OPINION | GAME ON: ‘Mafia: Definitive Edition’ a huge visual upgrade from the original

Tommy Angelo is a cabbie who joins the Mafia in the video game "Mafia: Definitive Edition." (Photo courtesy of 2K)
Tommy Angelo is a cabbie who joins the Mafia in the video game "Mafia: Definitive Edition." (Photo courtesy of 2K)


‘Mafia: Definitive Edition’

  • Platform: Windows, Xbox One, PlayStation 4/5
  • Cost: $39.99
  • Rating: Mature for blood, violence, drugs, sexual themes
  • Score: 7 out of 10

 


Is it just me or is the 1920s-30s aesthetic timelessly appealing? The cars, the suits, the suspenders, the hats, the music. I could do without the poverty of the Great Depression and Prohibition-era violence, though, and I'm betting Tommy Angelo would agree with me.

Tommy is the protagonist of "Mafia: Definitive Edition," a from-the-ground-up overhaul of the original game from 2002.

We meet him in a diner, making a deal with Detective Norman of the Lost Heaven Police Department to rat on the mob and recounting his years as a made man. The game-play is essentially a flashback, which is pretty useful in explaining why the story is on rails and you don't get to make decisions for Tommy, such as who lives or dies -- it's in the past and has already happened.

From a number of standpoints, this remake is phenomenal. It uses an entirely different game engine from the original, with the city created anew, new voice acting, new character models, additional vehicles and weapons, and a new original score. It looks fantastic; driving is a much smoother experience; and the game-play, such as running around and shooting, is much improved. There's a lot to like.

Tommy's story starts with him as a simple cab driver in the fictional city of Lost Heaven, Ill., in 1930. With the economy in shambles, many Americans are struggling to get by.

After spending some time picking up fares and driving them around town, Tommy has his first interaction with the Salieri crime family when two mafiosi, Paulie and Sam, on the run from the rival Morello family, point a gun at him and force him to drive them to safety. It's an offer he can't refuse.

After successfully helping Paulie and Sam, Tommy is invited to do more work but refuses. He's not about that life — until some Morello boys recognize his cab and give it (and him) the business with some baseball bats. And that's when Tommy makes the first in a long series of terrible decisions, choosing to give some payback to a major crime family in the form of Molotov cocktails. Bad move, Tommy, bad move.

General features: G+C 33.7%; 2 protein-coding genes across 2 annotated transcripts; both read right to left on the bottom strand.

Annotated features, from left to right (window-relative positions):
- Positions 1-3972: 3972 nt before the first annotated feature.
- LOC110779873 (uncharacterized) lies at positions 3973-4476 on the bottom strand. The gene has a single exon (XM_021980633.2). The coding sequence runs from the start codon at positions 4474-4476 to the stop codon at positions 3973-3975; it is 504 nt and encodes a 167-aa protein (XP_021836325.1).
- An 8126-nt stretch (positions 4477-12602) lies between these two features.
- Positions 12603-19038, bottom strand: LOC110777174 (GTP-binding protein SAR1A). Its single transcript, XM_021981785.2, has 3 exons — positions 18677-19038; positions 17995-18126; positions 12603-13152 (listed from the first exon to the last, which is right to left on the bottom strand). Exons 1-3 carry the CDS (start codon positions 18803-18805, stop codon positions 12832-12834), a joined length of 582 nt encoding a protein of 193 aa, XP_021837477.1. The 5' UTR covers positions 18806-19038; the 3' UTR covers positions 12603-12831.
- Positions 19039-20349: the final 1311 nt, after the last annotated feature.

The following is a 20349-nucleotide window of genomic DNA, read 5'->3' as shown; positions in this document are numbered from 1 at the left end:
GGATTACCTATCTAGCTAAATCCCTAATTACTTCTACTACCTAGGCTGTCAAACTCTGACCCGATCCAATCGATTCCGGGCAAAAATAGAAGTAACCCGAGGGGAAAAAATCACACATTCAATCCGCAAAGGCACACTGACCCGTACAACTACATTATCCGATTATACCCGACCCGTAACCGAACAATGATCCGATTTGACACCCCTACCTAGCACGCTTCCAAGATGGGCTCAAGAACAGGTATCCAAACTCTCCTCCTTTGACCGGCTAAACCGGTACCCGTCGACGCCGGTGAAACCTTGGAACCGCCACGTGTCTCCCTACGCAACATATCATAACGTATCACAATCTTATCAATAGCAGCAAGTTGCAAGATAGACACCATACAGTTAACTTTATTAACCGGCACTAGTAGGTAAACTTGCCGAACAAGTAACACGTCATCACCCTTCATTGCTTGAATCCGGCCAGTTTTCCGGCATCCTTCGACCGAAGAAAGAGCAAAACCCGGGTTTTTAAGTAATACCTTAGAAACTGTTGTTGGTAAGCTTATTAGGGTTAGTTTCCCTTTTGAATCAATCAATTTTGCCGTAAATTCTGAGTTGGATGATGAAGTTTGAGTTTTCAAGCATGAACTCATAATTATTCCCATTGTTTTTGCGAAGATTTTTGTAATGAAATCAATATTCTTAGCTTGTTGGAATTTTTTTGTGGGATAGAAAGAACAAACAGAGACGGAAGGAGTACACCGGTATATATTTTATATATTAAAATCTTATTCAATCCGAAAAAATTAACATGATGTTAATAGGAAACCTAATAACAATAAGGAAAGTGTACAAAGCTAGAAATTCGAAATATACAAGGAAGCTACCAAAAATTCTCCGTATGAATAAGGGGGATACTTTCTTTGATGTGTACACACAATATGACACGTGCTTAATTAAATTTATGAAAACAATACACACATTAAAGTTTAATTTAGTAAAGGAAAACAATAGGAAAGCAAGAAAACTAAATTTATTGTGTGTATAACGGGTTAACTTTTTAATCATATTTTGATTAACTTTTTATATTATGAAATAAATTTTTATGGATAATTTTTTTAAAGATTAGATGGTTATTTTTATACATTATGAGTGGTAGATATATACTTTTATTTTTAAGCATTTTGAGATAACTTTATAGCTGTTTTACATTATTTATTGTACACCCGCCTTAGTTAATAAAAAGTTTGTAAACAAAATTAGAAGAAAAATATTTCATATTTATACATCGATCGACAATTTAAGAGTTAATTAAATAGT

After that, he's all in, and the game follows his exploits over the next several years.

For those familiar with Mafia movies like "The Godfather," "Goodfellas," "A Bronx Tale" and many others, the story will be new, but also immanently familiar.

As the story progresses, Tommy will unlock more outfits, weaponry and a garage full of vehicles. An alternate game mode, Free Ride, allows for a free roaming experience across Lost Heaven, with Tommy able to use those unlocked items, do side missions, find collectibles, participate in races and even drive a cab again, picking up random fares and taking them to their destinations.


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There are a number of other big changes from the 2002 original. Some are clearly for the better. Others are pretty neutral and designed to streamline the experience, such as combining some missions together, reducing the time required to play certain sections of the game, and expanding gunfights on some missions. But there are also some deeper changes to the story itself -- but of course, those new to the game likely won't realize it, although some of those changes include who lives and dies (and how).

To avoid story spoilers, I won't go into details, but I felt the new ending completely changed the entire tenor and message of the story. I wouldn't go so far as to say one ending is definitively better or worse than the other, but it's not what the original writer intended. I'm, personally, not a fan when remakes, translations and edits take someone else's story and words and give them a post-mortem, bowdlerized face lift to update them for "modern audiences," whatever that means.

All in all, the game is fun, playable and only takes 10 or 11 hours to beat. However, if you're aiming for all the collectibles and side quests, it will take about 25 hours. It gains points for the excellent visual and audio updates, but loses a bit for its script changes. A solid game though, if these kinds of games and movies are your jam.


 

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